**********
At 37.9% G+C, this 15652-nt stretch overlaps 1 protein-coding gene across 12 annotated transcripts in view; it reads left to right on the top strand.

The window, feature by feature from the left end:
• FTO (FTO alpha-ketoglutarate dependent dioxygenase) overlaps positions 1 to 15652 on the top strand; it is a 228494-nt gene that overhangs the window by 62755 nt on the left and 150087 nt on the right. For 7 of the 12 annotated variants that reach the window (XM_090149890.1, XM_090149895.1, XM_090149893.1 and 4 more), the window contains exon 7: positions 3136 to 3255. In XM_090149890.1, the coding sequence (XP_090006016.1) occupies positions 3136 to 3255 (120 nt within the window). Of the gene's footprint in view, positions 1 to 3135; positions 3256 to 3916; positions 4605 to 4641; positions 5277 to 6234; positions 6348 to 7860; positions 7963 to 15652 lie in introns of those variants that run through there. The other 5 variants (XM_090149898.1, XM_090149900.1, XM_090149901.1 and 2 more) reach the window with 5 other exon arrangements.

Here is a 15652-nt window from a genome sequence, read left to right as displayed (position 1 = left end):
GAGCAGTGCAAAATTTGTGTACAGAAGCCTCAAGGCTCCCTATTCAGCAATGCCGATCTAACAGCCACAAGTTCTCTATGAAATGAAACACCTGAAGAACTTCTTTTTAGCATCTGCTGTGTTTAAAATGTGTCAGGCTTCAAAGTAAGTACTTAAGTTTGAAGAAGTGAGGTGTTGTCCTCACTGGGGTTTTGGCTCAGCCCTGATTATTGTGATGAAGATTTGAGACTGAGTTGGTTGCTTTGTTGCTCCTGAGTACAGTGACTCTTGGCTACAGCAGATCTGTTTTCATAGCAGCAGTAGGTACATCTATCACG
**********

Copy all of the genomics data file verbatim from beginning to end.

At 37.9% G+C, this 15652-nt stretch overlaps 1 protein-coding gene across 12 annotated transcripts in view; it reads left to right on the top strand.

The window, feature by feature from the left end:
• FTO (FTO alpha-ketoglutarate dependent dioxygenase) overlaps positions 1 to 15652 on the top strand; it is a 228494-nt gene that overhangs the window by 62755 nt on the left and 150087 nt on the right. For 7 of the 12 annotated variants that reach the window (XM_090149890.1, XM_090149895.1, XM_090149893.1 and 4 more), the window contains exon 7: positions 3136 to 3255. In XM_090149890.1, the coding sequence (XP_090006016.1) occupies positions 3136 to 3255 (120 nt within the window). Of the gene's footprint in view, positions 1 to 3135; positions 3256 to 3916; positions 4605 to 4641; positions 5277 to 6234; positions 6348 to 7860; positions 7963 to 15652 lie in introns of those variants that run through there. The other 5 variants (XM_090149898.1, XM_090149900.1, XM_090149901.1 and 2 more) reach the window with 5 other exon arrangements.

Here is a 15652-nt window from a genome sequence, read left to right as displayed (position 1 = left end):
GAGCAGTGCAAAATTTGTGTACAGAAGCCTCAAGGCTCCCTATTCAGCAATGCCGATCTAACAGCCACAAGTTCTCTATGAAATGAAACACCTGAAGAACTTCTTTTTAGCATCTGCTGTGTTTAAAATGTGTCAGGCTTCAAAGTAAGTACTTAAGTTTGAAGAAGTGAGGTGTTGTCCTCACTGGGGTTTTGGCTCAGCCCTGATTATTGTGATGAAGATTTGAGACTGAGTTGGTTGCTTTGTTGCTCCTGAGTACAGTGACTCTTGGCTACAGCAGATCTGTTTTCATAGCAGCAGTAGGTACATCTATCACG